When Linda Thor was acting president of West Los Angeles College, she worried about whether a visible change in her condition would hurt her chances for a permanent job.
Her pregnancy was beginning to show.
"I was concerned about what the reaction would be," she said. "I was worried that they might think that I would be unable to perform my duties as president."
Thor asked a trustee of the Los Angeles Community College District for an opinion. She was told that "being pregnant is a very normal and natural position to be in, even for a college president."
Thor continued working until Aug. 20. Five days later she gave birth to her second child, an 8-pound, 7-ounce baby girl, who was named Marie Thor Huntsinger. After a two-month maternity leave, she returned in time for her inauguration as president of West Los Angeles College.
At 37, she is the youngest community college president in the state, one of a dozen women presidents and the only one to have given birth while in office.
To Thor's surprise, the pregnancy was not viewed by the students as a problem. It relaxed the barriers that traditionally separate college administrators from students.
And it even endeared her to the women students at the hilltop campus in Culver City, many of whom are older than 30, hold full-time jobs and have children.
"It made me a real person to many of the students, not just a college president," she said.
'A Mentor for Me'
"She is like a mentor for me," said Suzzane Goodlow, a student member of the community college district's board of trustees.
During commencement ceremonies in June, Thor was six months pregnant. "I was standing there in my cap and gown, presiding over the ceremony, and the students would come up on the stage and give my expanded tummy a little pat as they went across," she said with laugh.
Thor earned her position as president in the face of a challenge. The trustees named her as acting president in 1986 and told her to increase enrollments on the struggling Westside campus by 20%.
The enrollment had reached a high of 11,600 in the fall of 1980 but dropped to 6,400 in 1985.
An aggressive campaign organized by Thor increased student enrollment by more than one-third to 8,700. Much of the growth was attributed to a decision to move the start of the fall term from late August to a more traditional mid-September date.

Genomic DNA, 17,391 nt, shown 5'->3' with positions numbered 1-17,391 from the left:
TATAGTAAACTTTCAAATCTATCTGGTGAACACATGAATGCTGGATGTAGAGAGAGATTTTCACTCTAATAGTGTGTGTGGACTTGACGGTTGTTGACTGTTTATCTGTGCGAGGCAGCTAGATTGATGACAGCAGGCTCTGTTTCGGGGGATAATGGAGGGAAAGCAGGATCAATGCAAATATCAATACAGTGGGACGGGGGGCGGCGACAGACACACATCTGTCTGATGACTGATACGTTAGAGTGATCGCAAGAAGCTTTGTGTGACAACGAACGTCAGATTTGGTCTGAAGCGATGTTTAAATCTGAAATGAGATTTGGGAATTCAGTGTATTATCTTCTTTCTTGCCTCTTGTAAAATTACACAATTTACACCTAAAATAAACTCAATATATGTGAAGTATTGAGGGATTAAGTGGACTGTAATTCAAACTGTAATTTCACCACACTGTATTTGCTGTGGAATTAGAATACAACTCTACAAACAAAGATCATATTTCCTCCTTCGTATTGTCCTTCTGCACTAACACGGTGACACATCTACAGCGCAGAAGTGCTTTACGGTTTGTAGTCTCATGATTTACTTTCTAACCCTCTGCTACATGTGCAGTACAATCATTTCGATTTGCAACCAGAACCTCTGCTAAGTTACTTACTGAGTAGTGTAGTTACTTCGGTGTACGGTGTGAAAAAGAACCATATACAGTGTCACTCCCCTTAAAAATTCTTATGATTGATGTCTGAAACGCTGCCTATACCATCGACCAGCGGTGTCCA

There are new programs, one of the enables some graduates to enroll at UCLA when they complete their associate degrees. Another program allows students with full-time jobs to attend classes at night and on Saturdays to obtain a degree in five semesters.
Despite the additional students, Thor points out that the college's $9.6-million budget is slightly lower than in 1986.
The main campus for West Los Angeles College is located on 70 acres near the Santa Monica and the San Diego freeways. The college also operates satellite campuses in Marina del Rey and on a five-acre site near the Los Angeles International Airport where students specialize in aircraft maintenance.
West Los Angeles College competes with Santa Monica College, which has 20,000 students and is perceived by many to have higher academic standards and a more attractive campus.
An interdistrict agreement restricts the number of students from the Los Angeles area who may attend Santa Monica College. Financial penalties are assessed if the college accepts more than 5,000 Los Angeles students. Last year, Santa Monica paid $300,000 to Los Angeles under the agreement which expires in 1989.
More Facilities Needed
Thor contends that if West Los Angeles College had more classrooms and other facilities, it would hold its own against Santa Monica.
She said that the main drawback is that West Los Angeles College never was completed. It operates out of three buildings and about 20 temporary bungalows. The college lacks an auditorium, a gymnasium, a fine arts building and a technology building.
The cafeteria was designed to serve about 3,000 students and the student center operates out of one room.
"The lack of permanent classrooms makes it impossible for us to compete," said Thor, who has requested funds to expand the college. She said the college also plans to bring back its football and baseball teams that it was forced to drop in 1986 because of budgetary cuts.
Nearly a quarter of the college's students drop out after each semester, which Thor attributes to the fact that nearly 80% of the students attend part time.
One of Thor's first moves as acting president was to commission a survey of 100 high school seniors and 400 adults to determine what they thought of the college. The survey found that 68% of the seniors and 78% of the adults knew little or nothing about the institution.
The lack of recognition was good news, Thor said. "It means that we do not have the task of changing firmly held negative views. It gives us a fresh start."
Before coming to West Los Angeles College, Thor was head of the district's information office. She holds a master degree in public administration from California State University, Los Angeles, and a doctorate in community college administration at Pepperdine.
"She is a woman who cares as much about the gardeners and the facilities as she does about the students," said Laurie Riddell, student body president. "I admire her. I think she is a role model."
Board of Trustees President Harold W. Garvin called Thor a "hard-working creative person. She has improved morale and has done an outstanding job."